What the Theranos Story Teaches Us About the Dark Side of Personal Branding
We all love a good start-up story.
We all love a good start-up story. The idea's conception, a disruptive execution, tech integration, a charismatic leader and a healthy billion-dollar valuation are the ingredients of a solid entrepreneurial narrative.
We learn from the greats of Steve Jobs and Elon Musk and, long before them, a genius inventor called Thomas Edison. Edison gave us the light bulb, the technology for a film camera and the first successful tech start-up story.
These were few inspirations of a formidable young woman called Elizabeth Holmes, the former founder of a medical start-up called Theranos. Based on her story, charisma and idea, she was able to pull in big money investors on her way to becoming the youngest woman billionaire in the world.
Except, it was all an alleged hoax.
We talk about the personal branding of people and the ways you can command authority in your niche, except not everyone brings their best intentions to the table.
Holmes started the company as a university dropout from Stanford in Silicon Valley, studying to become a chemical engineer. She would apply for her first patent in her freshman year. Her big idea was a medical patch, as small as a pill, that would draw blood through a single prick of the finger, that would revolutionize blood testing and result in production forever.
Through her journey, she went on to pull in significant investments and military interests to create a powerful board of directors as part of her brand-building strategy, among who were names like Harry Kissinger, George Schultz, former US Secretaries of State and even the former director of the CDC, William H Foege. She even pulled in high-ticket investors like media mogul Rupert Murdoch and Oracle founder and chairman Larry Ellison.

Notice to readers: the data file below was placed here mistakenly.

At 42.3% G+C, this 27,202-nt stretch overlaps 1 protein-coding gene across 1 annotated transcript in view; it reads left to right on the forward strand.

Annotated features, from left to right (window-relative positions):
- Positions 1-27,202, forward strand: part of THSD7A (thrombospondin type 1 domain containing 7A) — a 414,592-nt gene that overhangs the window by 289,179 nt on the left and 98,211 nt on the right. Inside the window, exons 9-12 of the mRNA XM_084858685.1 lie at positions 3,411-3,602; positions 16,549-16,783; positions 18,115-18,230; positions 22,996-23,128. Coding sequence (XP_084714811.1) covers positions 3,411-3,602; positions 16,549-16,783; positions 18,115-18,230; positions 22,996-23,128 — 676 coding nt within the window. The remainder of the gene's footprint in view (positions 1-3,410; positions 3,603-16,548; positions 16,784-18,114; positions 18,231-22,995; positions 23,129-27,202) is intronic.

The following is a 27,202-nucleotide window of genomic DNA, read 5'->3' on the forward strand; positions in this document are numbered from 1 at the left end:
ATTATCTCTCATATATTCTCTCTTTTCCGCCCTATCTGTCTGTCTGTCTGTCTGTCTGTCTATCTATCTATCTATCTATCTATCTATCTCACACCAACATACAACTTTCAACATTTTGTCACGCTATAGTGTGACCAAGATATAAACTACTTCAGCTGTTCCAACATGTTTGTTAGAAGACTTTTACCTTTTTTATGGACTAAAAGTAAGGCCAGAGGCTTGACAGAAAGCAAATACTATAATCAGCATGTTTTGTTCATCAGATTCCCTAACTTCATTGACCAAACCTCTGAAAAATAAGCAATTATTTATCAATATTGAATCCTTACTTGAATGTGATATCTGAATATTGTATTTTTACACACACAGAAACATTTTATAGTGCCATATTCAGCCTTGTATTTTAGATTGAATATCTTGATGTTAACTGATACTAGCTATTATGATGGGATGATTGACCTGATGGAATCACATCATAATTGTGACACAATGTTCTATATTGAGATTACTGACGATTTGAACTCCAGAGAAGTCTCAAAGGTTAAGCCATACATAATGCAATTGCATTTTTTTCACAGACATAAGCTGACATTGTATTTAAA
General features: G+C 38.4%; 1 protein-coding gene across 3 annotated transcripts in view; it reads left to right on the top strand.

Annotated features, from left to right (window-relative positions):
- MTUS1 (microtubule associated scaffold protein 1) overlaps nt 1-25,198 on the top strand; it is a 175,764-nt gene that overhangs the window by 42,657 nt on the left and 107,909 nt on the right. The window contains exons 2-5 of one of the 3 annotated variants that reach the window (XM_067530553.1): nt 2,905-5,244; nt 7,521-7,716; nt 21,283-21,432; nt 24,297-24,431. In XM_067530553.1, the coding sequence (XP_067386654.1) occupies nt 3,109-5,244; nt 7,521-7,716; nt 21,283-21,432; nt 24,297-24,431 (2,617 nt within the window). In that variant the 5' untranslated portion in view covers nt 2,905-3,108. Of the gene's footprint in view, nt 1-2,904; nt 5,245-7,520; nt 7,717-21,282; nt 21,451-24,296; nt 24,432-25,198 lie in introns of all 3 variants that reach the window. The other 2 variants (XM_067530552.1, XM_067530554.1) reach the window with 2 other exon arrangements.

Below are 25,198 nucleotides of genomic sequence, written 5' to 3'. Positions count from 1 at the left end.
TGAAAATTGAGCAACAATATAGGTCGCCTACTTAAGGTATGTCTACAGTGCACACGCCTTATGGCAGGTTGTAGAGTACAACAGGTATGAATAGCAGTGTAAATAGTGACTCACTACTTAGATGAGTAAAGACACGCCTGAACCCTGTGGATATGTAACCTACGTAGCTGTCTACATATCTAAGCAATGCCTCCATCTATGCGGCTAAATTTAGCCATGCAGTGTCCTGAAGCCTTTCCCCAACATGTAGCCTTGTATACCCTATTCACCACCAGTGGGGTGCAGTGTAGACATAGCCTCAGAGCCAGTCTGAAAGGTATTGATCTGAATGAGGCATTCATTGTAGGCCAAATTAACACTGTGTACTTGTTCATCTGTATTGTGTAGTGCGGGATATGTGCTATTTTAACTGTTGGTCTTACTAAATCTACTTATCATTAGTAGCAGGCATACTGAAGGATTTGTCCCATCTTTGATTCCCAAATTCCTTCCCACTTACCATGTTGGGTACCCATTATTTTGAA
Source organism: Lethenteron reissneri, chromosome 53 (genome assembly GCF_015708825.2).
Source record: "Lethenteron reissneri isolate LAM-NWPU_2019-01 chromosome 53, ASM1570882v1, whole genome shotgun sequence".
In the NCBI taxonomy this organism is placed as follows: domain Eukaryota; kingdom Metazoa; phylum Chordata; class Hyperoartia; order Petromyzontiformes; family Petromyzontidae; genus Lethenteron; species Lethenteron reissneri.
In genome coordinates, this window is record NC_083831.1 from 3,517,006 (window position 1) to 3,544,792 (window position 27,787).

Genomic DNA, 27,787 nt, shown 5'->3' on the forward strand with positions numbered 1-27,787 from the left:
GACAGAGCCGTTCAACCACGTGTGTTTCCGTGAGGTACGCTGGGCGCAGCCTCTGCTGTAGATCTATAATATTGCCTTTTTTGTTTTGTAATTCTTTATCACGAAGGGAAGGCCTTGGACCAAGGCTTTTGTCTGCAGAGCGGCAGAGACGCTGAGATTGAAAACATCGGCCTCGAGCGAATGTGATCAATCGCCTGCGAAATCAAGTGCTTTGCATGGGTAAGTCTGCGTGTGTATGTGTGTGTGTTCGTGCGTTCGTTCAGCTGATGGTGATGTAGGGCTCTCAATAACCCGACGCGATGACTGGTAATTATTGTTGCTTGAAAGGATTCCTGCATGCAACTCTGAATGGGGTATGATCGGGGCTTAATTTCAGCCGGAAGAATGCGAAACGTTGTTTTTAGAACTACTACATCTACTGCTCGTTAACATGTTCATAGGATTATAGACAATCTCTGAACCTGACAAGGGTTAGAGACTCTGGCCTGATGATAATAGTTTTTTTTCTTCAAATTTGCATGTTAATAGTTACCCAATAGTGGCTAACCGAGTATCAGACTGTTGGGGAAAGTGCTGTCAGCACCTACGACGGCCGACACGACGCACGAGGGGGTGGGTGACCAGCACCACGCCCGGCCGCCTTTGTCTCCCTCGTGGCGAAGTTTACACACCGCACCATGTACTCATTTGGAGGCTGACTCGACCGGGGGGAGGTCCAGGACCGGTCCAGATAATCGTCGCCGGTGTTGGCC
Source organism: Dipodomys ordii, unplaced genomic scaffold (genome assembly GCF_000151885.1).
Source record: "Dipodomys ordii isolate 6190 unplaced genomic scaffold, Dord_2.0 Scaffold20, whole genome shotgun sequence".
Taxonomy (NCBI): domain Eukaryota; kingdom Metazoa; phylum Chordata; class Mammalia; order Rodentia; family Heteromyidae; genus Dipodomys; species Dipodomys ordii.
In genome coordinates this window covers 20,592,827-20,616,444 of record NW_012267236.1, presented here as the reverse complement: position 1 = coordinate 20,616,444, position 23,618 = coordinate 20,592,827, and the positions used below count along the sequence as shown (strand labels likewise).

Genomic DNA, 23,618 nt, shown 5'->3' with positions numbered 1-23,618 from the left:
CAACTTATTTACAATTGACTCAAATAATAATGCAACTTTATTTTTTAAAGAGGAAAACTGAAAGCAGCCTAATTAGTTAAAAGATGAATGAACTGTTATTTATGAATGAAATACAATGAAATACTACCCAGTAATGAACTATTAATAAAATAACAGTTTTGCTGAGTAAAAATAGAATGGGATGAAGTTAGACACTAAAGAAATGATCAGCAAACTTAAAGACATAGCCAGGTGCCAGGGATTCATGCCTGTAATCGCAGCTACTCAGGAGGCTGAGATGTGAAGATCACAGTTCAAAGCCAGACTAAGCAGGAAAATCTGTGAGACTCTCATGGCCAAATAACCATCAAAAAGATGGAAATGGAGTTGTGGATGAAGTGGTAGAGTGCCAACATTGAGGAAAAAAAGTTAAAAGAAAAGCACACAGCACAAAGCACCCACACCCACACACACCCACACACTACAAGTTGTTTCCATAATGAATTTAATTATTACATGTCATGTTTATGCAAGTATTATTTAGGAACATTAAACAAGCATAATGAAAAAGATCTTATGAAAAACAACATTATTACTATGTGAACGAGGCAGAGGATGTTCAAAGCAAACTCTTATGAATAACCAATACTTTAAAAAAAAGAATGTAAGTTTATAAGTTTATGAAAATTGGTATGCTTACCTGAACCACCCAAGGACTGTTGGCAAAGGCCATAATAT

But this billion-dollar myth did not continue attracting investor interest for years based on technology or medical evidence but storytelling and careful narrative fabrication. Something about her would draw people towards her, making people want to believe in her and her vision.
Holmes created a narrative that made people enchanted towards her. What she lacked in technology, she fulfilled in compelling storytelling. Today, many leaders and executives struggle with confidence in their vision, but it is essential to know that lying is not the way.
Holmes is a classic case of using storytelling as a tool to control the narrative surrounding her. Here are some personal leadership branding and business branding lessons that we can take away from this story of our times.
1. Unkept promises
Holmes claimed that her machine could revolutionize how the world approaches lab tests. While the idea is solid on paper, the thermodynamics within the "Edison" beg to differ. The device did not produce accurate results, and behind the scenes, they used standard clinical equipment to provide accurate results. Their partnership with Walgreens fell through because they could not deliver the promised, precise results, which could cost people their lives.
It is crucial to come through on your word in leadership positions, especially when you create a name for yourself in a field where human lives are involved. It builds credibility and trust, which investors and other stakeholders believe in when they decide to do business with you.